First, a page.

After more rounds of amplifier upgrades and side-grades, I kept hearing about this headphone amplifier that was a giant killer. This mysterious person from the Pacific Northwest designed it to prove a point that super expensive boutique audiophile gear was mostly just hogwash and could be beat, objective performance-wise, by some rather cheap parts and good engineering. It was the Objective 2 and I thought it was so punk rock that I could build my own “better than everything else” amplifier. Super David v. Goliath.
The mystery around the creator – a person who went by NwAvGuy – who posted to a blog for about a year, raised hell, and then disappeared was almost too good.
I spent a few evenings looking at pictures of it and watching videos of folks building it. It looked ridiculously complicated, especially given my only experience thus far was the small Frys kit I built a while back. This was supremely more complicated and involved lots of parts, most of them small and crammed next to each other. It seemed a step past where I was.
Like a lot of folks, I decided it was daunting and I didn’t have time to muck around with it. But, I had to build something now that I had the itch.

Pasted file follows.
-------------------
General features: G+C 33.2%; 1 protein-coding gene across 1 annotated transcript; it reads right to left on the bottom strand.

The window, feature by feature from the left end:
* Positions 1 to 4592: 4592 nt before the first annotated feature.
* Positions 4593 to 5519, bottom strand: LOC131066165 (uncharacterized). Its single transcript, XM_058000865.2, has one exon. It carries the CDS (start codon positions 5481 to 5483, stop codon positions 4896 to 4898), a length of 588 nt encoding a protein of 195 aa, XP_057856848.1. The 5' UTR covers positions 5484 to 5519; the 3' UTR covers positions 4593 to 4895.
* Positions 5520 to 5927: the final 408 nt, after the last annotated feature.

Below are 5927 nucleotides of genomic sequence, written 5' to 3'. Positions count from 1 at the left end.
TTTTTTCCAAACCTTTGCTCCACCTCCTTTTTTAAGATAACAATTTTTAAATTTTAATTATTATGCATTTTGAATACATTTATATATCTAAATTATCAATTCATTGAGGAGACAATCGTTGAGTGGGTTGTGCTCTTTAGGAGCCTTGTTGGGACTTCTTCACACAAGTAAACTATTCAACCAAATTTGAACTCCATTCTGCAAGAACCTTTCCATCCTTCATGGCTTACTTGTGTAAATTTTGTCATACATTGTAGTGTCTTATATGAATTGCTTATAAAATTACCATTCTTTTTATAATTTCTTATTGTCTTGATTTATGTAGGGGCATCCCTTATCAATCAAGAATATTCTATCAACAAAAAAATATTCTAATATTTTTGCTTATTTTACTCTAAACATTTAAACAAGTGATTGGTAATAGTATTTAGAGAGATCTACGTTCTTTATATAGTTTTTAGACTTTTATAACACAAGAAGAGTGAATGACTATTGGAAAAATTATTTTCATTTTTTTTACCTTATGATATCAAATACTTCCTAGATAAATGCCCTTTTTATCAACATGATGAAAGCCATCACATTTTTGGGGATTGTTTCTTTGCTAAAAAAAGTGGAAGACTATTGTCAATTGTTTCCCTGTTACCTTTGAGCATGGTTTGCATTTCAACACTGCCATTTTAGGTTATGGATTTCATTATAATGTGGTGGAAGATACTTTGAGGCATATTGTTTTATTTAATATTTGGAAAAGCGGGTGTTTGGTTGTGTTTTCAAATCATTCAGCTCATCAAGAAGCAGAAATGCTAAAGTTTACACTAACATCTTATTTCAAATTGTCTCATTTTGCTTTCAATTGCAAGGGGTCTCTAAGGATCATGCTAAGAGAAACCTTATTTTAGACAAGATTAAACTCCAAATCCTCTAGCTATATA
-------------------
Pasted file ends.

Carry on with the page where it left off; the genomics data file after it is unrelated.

On reddit.com/r/headphones someone posted about this amplifier they’d built for their cans. It was called a Butte and I read more about it on this website that looked like it was from 1996. The designer was apparently named Pete and sold stuff on eBay. He said he had a background in electronics and his website seemed like he did. I mean, being so awful looking and full of technical information, he must know his stuff. Honestly, it all seemed sketchy as hell but he had posted stupidly detailed instructions for how to build the Butte and it seemed significantly less complicated than the Objective 2. I figured what the hell – Reddit says other people have done it and that means I can. I ordered the Butte PCB from his eBay page and ordered the pre-configured shopping cart from this weird website called Mouser. I’d never ordered parts like this before, so even that portion was an adventure.
A week later everything arrived.
As usual, I tore it all opened, printed Pete’s assembly instructions, and started on my way inserting resistors where the manual said to and putting on various connectors. After an hour or two I had it assembled and soldered. I decided to power it on with the wall wort that came as part of the preconfigured Mouser shopping cart and hoped for the best.
A little green light lit up and I got excited. A few seconds later I noticed a funny smell. Looking a little closer I noticed something weird, one of the capacitors seemed to be larger than the other. Not in a “good larger” way either. Quickly I unplugged the wall wort.
After some more looking I noticed that in Pete’s pictures the capacitors looked a little different. There are these stripes on them and they went the other way in the pictures. I guess that matters.
This is how I learned about polarity. Turns out polarity is important, folks.